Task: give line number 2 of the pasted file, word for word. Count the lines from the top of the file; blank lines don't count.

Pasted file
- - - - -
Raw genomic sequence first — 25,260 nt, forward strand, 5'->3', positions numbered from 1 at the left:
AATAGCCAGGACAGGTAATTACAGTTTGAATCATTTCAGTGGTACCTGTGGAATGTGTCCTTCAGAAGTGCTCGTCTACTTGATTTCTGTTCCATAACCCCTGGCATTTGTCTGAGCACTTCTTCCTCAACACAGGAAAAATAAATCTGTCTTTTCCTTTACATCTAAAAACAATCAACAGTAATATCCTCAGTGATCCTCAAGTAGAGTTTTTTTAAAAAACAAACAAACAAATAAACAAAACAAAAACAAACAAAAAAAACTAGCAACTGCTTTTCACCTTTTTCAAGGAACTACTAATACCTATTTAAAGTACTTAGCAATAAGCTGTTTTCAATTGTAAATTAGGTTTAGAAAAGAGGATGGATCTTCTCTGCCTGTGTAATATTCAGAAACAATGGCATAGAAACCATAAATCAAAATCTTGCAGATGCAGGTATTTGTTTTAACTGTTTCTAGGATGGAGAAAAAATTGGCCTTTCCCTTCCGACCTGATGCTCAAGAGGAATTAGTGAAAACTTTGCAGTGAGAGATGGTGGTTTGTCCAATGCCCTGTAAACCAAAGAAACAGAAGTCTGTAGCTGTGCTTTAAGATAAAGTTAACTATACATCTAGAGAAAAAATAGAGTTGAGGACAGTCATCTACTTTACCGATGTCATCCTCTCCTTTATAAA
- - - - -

AATAGCCAGGACAGGTAATTACAGTTTGAATCATTTCAGTGGTACCTGTGGAATGTGTCCTTCAGAAGTGCTCGTCTACTTGATTTCTGTTCCATAACCCCTGGCATTTGTCTGAGCACTTCTTCCTCAACACAGGAAAAATAAATCTGTCTTTTCCTTTACATCTAAAAACAATCAACAGTAATATCCTCAGTGATCCTCAAGTAGAGTTTTTTTAAAAAACAAACAAACAAATAAACAAAACAAAAACAAACAAAAAAAACTAGCAACTGCTTTTCACCTTTTTCAAGGAACTACTAATACCTATTTAAAGTACTTAGCAATAAGCTGTTTTCAATTGTAAATTAGGTTTAGAAAAGAGGATGGATCTTCTCTGCCTGTGTAATATTCAGAAACAATGGCATAGAAACCATAAATCAAAATCTTGCAGATGCAGGTATTTGTTTTAACTGTTTCTAGGATGGAGAAAAAATTGGCCTTTCCCTTCCGACCTGATGCTCAAGAGGAATTAGTGAAAACTTTGCAGTGAGAGATGGTGGTTTGTCCAATGCCCTGTAAACCAAAGAAACAGAAGTCTGTAGCTGTGCTTTAAGATAAAGTTAACTATACATCTAGAGAAAAAATAGAGTTGAGGACAGTCATCTACTTTACCGATGTCATCCTCTCCTTTATAAA